The February half-term in London (Monday 17 - Friday 21 February) has plenty to offer your little ones. From interactive exhibitions, child-friendly museums, family cinema trips and rainy-day activities to kicking up the fallen leaves in parks and trips to see baby animals, London’s got it all. If you’re keen to keep the kids off the sofa, here are our top picks for fun activities which will keep you and your tots busy over the school break, plus lots of free things to do so that you don't have to break the bank.
February half-term in London ideas
A few half-term in London highlights
Frogs vs Toads at Battersea Park Children’s Zoo
Leave the antibac wipes at home and let them get their hands dirty at Battersea Park Children’s Zoo – a good option if you’ve got primary school-age kids with younger siblings. During half-term there are free or super-cheap drop-in workshops like Frogs vs Toads (Feb 20) where they can check out the latest resident, the Fea flying tree frog, before learning all about the differences between frogs and toads. There will also be amphibian-themed activities throughout the day.
Wildlife Photographer of the Year
The renowned and celebrated annual wildlife photography competition exhibition returns to the Natural History Museum with images of the most extraordinary species on the planet captured by professional and amateur photographers. This year saw a picture of scrapping London tube mice pick up the People’s Choice Award, so bring the family through to see it.
London’s child-friendly museums
V&A Museum of Childhood
Home to one of the world's finest collections of children's toys, dolls' houses, games and costumes, the V&A Museum of Childhood shines bighter than ever after extensive refurbishment, which has given it an impressive entrance. Part of the V&A museum, the museum has been amassing childhood-related objects since 1872 and continues to do so, with 'Incredibles' figures complementing bonkers 1970s puppets, Barbie Dolls and Victorian praxinoscopes. There are regular exhibitions upstairs and the V&A Museum of Childhood has plenty of hands-on activities for kids and special events at weekends and during school holidays, while the café helps to revive flagging grown-ups.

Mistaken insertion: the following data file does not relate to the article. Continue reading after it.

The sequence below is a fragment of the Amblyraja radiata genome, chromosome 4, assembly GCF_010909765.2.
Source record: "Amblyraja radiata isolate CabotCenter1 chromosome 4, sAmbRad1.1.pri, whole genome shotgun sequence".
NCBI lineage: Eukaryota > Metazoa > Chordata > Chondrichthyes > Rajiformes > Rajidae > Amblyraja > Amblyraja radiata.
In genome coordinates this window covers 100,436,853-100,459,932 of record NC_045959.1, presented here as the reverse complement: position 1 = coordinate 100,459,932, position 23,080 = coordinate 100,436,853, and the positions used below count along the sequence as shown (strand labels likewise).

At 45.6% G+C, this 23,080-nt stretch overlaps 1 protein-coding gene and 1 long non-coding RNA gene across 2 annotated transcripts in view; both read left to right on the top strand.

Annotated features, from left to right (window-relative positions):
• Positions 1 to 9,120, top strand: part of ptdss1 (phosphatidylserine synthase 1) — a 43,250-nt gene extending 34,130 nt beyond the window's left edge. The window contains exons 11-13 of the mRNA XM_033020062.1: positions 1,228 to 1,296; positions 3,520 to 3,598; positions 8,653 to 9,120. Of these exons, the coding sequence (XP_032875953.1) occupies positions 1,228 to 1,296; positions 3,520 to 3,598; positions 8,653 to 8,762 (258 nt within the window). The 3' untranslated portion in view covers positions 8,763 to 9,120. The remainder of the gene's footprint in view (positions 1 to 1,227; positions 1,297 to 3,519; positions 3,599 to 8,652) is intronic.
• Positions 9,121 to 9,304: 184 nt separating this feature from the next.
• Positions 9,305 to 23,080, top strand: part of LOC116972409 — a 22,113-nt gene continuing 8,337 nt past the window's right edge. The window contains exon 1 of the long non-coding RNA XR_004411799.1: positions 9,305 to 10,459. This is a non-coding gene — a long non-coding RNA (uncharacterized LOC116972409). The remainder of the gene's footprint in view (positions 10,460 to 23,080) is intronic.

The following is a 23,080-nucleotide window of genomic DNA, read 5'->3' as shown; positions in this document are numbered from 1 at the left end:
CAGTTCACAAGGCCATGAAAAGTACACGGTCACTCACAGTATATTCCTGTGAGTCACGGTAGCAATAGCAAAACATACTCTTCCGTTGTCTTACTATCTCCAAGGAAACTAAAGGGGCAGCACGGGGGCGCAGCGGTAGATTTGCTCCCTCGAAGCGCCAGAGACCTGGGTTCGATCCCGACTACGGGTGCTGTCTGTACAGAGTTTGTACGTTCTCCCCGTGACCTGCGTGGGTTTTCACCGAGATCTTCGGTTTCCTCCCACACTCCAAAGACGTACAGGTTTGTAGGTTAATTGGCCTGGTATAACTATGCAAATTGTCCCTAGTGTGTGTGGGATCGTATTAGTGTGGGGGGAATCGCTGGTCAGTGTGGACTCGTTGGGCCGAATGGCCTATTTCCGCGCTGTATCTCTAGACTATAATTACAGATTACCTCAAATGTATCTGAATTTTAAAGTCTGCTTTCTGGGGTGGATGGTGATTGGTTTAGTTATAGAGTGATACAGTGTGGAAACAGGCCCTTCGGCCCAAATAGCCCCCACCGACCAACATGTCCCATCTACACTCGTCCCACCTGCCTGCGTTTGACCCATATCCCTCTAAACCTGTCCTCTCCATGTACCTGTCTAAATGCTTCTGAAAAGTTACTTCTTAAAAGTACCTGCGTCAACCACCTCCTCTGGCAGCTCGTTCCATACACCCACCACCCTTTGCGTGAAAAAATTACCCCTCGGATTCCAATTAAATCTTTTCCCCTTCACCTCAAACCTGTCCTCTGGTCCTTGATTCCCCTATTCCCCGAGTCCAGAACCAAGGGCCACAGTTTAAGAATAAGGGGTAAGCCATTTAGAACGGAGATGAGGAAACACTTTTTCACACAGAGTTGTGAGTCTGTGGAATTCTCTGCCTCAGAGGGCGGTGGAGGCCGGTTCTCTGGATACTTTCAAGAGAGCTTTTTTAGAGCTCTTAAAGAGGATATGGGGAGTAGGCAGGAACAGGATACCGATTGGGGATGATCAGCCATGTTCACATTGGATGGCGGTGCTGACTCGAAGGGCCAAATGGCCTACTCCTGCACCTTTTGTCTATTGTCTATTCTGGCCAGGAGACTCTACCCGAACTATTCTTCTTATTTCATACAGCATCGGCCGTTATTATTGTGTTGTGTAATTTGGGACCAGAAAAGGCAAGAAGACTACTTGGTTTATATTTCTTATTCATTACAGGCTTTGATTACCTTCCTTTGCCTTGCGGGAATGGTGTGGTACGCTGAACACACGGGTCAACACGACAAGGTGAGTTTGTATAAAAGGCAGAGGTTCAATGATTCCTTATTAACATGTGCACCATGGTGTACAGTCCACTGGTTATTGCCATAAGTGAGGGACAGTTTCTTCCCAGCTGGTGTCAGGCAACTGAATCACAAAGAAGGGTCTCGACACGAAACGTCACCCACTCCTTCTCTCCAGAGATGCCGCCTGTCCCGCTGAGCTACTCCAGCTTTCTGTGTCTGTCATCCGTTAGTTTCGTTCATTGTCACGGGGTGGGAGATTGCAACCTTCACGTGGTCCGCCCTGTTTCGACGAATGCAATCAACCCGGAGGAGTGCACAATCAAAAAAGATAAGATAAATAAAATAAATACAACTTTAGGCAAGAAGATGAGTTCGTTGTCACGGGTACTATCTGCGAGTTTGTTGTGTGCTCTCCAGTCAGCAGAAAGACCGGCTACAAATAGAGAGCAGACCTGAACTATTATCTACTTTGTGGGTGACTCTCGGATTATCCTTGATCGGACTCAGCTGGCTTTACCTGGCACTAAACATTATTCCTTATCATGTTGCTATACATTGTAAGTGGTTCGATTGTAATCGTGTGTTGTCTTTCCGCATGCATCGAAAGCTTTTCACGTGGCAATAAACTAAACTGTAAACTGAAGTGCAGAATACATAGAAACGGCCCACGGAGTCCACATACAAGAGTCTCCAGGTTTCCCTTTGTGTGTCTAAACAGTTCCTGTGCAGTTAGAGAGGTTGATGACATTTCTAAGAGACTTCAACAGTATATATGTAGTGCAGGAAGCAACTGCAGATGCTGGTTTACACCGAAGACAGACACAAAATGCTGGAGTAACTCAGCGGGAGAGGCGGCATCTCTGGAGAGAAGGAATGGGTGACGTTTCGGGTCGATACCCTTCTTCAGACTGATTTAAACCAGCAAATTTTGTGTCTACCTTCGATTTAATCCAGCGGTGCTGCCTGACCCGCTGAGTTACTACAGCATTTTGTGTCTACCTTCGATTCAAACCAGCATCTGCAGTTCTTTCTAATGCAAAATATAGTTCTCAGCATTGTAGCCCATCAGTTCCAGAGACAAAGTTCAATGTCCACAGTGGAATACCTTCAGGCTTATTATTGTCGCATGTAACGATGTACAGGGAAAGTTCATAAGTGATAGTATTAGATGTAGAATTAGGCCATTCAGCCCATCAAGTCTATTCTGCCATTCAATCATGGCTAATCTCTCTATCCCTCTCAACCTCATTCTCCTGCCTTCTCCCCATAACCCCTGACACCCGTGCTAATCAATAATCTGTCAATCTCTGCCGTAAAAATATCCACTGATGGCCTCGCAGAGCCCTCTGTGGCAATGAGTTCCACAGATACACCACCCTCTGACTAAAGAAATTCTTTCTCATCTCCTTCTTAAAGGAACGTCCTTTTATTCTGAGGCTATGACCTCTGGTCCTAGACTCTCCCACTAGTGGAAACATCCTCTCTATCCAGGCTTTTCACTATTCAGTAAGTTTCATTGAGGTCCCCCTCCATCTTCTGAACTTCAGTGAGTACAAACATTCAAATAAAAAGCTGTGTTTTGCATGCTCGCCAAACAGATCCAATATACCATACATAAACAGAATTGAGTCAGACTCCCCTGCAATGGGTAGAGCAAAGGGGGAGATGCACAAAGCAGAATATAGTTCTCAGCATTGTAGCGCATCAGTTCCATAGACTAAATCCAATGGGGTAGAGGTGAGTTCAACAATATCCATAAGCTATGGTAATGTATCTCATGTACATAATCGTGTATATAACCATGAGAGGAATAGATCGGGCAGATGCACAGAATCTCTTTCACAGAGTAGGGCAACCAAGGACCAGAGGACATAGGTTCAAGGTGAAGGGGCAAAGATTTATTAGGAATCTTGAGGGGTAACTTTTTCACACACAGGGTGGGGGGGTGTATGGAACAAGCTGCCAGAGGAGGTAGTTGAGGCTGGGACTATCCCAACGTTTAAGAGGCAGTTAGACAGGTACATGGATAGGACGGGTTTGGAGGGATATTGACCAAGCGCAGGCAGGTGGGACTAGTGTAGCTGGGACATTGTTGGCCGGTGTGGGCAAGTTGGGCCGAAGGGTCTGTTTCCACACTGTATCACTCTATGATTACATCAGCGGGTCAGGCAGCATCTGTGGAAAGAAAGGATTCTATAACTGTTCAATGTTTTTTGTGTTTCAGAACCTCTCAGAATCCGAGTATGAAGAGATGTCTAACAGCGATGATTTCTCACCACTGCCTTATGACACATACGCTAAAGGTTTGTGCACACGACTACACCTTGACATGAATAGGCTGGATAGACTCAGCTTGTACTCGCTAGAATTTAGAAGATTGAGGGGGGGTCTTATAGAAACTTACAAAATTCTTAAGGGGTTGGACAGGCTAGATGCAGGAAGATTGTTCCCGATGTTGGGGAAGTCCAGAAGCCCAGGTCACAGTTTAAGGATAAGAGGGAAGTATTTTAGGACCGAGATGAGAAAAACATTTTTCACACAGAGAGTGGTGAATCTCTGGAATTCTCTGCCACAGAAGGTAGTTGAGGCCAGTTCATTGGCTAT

London Transport Museum
Among the vehicles on display at the London Transport Museum is the first underground electric train, which had no windows because there was nothing to see underground. The trouble was that no one could tell which stop they were at, a glitch resolved by employing an athletic announcer who ran to each carriage at every station, shouting out the stops. Dating from 1890, this is one of several museum exhibits you can board. The design gallery is a tribute to Frank Pick, the man responsible for rolling out the London Underground brand and giving each line its own character. For children, the London Transport Museum has an under-fives play area decorated with Steven Appleby illustrations and the chance to sit in the driver's cab of a red bus and guide a Northern Line simulator through tunnels and up to platforms – (truth be told, it's fun for adults, too).
Natural History Museum
The handsome Alfred Waterhouse building houses a collection that contains some 70 million plant, animal, fossil, rock and mineral specimens. The Natural History Museum’s Life Galleries are devoted to displays on animal life, from creepy crawlies to the plaster cast of a Diplodocus that lords it over the Central Hall. The Earth Galleries explore the natural forces that shape our planet, the treasures we take from it, the effect we have on it and its place in the universe. The museum's wildlife garden attracts urban wildlife such as dragonflies, blackbirds and wrens and highlights inner-city wildlife conservation.
Museum of London
The history of London, from prehistoric times to the present is told in the Museum of London through reconstructed interiors and street scenes, alongside displays of original artefacts found during the museum's archaeological digs. Check the website before your visit as a packed programme of temporary exhibitions, talks, walks and children's events is central to the life of the Museum of London.